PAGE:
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Comments on PHILANTHROPY 2173: Measuring failure





Updated: 2017-12-07T23:30:12.337-08:00

 



Another related, popular quote with creative folks...

2008-05-20T05:47:00.000-07:00

Another related, popular quote with creative folks is from Samuel Beckett: "Fail better." I think the message is the same, but its succinctness makes it more powerful (in my view) -- at least for people who really understand what it means. Makes a nice bumper sticker / office sign, anyway.



"Fail faster, to succeed sooner" is the axiom he's...

2008-05-19T17:58:00.000-07:00

"Fail faster, to succeed sooner" is the axiom he's describing, very popular with engineers, industrial and process designers, creative folks. Most foundations and nonprofits don't seem to have that ethic, though. For many nonprofits, I've always thought the reason is that they couldn't (or didn't believe they could) absorb and recover from failure. Kind of like the way very small farmers in developing nations were inherently conservative in trying new seeds,new techniques - the gains from innovation may be high, even proven to be high in other cases, but the price of failure for them and their families was starvation. Not sure why the "fail faster" ethic isn't stronger at foundations, however, because for them that calculus - failure = extinction - doesn't apply. Let's hope Jim Canales' example of discussing failures will encourage others to follow, and eventually lead more funders to try, revise and adapt approaches more quickly and openly.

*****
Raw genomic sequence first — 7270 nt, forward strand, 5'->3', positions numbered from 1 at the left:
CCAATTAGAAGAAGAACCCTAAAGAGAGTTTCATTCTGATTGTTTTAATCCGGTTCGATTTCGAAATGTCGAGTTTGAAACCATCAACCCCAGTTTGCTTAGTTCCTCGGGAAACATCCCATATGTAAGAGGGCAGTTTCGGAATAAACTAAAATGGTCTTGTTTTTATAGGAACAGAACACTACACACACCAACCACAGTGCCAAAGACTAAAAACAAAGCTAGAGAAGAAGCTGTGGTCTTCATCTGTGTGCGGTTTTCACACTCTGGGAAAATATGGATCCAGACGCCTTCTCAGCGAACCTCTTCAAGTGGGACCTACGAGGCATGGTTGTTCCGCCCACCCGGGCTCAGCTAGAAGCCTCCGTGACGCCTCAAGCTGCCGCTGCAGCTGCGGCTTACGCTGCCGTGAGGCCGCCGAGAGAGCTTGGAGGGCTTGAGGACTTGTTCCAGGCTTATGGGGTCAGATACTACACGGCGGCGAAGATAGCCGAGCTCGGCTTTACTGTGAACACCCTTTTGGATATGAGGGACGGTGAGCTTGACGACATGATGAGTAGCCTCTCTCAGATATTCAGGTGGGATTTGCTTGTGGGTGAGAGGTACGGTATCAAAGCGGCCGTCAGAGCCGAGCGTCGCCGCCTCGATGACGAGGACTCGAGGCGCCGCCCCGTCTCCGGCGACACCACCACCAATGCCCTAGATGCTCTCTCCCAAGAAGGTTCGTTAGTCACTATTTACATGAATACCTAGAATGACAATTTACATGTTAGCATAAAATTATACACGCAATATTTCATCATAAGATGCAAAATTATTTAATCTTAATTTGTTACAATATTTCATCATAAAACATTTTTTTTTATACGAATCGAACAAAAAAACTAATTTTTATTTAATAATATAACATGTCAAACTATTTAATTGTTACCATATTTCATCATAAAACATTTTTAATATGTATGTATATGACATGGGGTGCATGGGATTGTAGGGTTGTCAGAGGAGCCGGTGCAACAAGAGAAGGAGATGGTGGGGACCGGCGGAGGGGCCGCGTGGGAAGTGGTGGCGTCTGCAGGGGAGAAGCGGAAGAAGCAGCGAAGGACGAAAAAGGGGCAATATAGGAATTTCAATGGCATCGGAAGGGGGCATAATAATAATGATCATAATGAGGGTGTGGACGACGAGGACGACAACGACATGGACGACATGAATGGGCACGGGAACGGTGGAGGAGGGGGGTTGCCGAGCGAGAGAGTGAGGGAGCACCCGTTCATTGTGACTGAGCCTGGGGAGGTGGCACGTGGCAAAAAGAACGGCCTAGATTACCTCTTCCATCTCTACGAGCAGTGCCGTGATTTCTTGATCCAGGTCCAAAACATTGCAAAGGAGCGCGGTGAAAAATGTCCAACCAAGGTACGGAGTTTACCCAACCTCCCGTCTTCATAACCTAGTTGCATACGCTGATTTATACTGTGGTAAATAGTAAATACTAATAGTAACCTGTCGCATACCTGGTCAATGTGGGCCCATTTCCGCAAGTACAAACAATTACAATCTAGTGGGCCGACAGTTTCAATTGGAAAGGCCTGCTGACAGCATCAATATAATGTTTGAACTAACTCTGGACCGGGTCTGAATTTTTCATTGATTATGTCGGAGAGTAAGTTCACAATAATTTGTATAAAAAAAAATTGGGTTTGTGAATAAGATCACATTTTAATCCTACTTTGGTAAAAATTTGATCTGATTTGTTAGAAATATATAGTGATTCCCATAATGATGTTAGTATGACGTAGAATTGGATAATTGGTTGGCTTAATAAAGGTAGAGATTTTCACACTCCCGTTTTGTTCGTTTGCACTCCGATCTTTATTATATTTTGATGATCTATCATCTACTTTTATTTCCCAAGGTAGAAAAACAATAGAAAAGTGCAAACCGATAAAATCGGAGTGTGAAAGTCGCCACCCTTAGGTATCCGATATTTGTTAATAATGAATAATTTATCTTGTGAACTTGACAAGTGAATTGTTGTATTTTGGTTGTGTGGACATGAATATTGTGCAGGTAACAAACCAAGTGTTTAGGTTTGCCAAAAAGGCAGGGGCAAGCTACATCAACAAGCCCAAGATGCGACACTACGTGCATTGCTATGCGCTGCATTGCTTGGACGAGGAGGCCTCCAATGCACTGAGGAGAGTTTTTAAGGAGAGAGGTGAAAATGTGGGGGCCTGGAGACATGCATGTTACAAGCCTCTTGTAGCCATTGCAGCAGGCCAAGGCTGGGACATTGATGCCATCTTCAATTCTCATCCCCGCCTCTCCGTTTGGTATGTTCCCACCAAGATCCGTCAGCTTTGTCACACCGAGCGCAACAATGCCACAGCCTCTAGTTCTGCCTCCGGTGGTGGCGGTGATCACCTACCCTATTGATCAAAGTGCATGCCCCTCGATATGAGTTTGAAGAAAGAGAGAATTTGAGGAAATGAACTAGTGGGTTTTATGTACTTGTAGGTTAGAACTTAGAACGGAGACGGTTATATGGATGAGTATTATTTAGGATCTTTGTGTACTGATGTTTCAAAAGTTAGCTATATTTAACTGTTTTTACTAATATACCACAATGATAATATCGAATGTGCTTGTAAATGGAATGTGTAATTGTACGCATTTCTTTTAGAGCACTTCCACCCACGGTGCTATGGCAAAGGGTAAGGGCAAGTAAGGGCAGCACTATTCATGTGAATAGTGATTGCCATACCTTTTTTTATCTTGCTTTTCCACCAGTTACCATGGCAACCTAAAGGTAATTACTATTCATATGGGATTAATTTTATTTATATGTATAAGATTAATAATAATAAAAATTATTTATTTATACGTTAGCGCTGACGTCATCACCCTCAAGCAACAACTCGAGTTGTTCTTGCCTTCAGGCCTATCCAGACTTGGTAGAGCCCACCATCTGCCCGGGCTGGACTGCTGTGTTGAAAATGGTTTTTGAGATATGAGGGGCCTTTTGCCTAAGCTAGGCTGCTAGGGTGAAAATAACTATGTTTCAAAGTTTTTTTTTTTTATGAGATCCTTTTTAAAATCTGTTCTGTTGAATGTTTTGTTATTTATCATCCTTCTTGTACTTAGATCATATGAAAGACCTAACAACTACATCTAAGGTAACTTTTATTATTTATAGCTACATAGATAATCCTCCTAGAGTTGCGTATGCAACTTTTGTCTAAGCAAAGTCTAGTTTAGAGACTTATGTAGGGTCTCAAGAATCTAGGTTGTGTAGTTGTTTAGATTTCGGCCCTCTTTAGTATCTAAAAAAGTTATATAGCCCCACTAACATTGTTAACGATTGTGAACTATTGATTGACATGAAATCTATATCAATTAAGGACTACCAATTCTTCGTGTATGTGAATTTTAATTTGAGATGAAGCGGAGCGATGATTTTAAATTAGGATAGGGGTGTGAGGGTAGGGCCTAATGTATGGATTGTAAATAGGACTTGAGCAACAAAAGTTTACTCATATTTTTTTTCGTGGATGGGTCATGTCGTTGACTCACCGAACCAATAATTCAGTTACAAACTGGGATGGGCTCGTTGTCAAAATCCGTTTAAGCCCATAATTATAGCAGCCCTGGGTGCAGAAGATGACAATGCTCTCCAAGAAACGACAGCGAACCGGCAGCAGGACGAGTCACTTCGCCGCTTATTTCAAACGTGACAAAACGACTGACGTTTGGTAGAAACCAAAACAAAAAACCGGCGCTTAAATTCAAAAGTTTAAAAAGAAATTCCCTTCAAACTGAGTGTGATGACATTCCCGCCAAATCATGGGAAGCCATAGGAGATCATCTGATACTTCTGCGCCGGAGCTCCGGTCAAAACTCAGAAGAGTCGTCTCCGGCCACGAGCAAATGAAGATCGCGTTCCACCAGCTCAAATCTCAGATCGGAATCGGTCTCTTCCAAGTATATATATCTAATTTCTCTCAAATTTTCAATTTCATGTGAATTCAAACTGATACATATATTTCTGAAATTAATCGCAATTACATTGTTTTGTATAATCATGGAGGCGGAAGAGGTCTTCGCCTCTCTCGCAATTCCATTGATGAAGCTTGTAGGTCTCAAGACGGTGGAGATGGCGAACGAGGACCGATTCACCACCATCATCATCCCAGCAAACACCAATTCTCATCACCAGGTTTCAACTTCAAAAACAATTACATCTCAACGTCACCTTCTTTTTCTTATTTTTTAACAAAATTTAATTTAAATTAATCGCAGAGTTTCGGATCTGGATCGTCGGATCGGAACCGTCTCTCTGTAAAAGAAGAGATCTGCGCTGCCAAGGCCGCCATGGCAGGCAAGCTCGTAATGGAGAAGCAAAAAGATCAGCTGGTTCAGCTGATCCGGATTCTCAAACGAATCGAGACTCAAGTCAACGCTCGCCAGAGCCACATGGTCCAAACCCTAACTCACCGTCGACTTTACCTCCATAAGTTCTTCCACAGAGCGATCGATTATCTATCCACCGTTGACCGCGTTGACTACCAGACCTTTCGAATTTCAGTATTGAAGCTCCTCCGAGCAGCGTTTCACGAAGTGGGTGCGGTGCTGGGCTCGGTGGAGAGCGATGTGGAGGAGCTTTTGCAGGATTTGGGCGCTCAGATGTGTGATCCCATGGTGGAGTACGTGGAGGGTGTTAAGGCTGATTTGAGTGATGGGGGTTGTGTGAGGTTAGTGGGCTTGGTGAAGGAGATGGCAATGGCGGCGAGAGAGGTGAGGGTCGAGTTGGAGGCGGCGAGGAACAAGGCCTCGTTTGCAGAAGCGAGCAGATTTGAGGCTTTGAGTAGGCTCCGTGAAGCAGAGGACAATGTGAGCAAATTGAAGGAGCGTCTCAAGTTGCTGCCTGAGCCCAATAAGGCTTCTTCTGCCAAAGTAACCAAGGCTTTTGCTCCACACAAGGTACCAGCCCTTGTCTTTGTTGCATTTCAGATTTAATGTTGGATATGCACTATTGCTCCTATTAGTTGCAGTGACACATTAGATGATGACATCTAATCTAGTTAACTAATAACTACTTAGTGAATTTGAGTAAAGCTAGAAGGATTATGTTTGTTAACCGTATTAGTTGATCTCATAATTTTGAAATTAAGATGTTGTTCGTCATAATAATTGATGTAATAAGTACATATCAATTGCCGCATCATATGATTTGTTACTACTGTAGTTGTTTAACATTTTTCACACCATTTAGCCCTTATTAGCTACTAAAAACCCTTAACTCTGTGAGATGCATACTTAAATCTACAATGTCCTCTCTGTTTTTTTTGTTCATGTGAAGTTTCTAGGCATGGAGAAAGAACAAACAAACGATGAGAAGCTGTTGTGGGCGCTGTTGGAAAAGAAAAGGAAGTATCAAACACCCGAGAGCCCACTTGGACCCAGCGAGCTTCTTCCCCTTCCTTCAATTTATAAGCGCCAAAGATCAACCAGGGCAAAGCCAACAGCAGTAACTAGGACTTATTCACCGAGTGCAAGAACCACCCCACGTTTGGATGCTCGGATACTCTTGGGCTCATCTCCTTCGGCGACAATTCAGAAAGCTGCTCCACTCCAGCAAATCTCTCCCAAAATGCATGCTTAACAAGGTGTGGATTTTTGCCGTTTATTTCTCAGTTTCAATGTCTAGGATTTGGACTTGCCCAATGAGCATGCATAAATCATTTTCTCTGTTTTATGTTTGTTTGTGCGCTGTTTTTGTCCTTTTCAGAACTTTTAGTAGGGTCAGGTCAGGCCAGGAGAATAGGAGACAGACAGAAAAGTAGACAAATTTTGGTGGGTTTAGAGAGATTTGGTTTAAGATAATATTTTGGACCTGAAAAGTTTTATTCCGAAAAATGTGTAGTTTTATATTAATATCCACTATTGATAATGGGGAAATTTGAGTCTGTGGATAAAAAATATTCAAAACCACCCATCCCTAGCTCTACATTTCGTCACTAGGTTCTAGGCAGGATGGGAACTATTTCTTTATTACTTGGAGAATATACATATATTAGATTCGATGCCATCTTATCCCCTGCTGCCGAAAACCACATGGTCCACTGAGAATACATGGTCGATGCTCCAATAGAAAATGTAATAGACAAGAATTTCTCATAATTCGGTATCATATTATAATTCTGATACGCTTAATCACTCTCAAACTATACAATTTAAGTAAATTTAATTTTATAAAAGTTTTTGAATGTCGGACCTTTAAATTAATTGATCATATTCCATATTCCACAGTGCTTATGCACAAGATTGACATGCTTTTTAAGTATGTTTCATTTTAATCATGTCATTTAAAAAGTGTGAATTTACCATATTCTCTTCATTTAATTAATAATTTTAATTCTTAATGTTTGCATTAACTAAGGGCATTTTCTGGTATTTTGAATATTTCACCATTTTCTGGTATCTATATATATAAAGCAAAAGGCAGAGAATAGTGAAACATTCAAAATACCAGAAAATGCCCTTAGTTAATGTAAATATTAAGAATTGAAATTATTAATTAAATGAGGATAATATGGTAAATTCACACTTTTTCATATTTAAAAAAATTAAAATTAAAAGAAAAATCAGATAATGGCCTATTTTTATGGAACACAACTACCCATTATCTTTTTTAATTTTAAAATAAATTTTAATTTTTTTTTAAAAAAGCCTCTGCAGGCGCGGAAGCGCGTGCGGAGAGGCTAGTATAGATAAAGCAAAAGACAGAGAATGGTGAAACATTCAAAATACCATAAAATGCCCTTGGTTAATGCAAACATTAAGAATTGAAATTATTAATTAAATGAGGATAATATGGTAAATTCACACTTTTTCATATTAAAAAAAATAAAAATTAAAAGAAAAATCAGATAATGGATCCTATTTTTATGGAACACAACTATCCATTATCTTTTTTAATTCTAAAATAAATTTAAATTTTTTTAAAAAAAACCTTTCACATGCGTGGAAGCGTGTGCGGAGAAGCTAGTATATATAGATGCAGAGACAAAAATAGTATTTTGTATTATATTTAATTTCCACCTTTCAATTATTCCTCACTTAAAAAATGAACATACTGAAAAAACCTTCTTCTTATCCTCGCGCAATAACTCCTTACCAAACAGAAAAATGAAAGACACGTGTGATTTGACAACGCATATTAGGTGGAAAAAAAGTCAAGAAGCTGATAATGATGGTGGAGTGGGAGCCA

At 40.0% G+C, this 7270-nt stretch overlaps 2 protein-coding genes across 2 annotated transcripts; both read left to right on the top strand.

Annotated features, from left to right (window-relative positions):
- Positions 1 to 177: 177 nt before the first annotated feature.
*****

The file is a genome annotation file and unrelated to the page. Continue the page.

Another point to keep in mind, though, is that innovation may be "oversubscribed" in philanthropy, as Dr. Ross of the Endowment recently remarked. The question in many fields is less what to do, but how to do it to scale, and the old notion that government or "society" would expand and support proven innovations doesn't seem to hold , if it ever did. That's why Ross thought advocacy may be more important.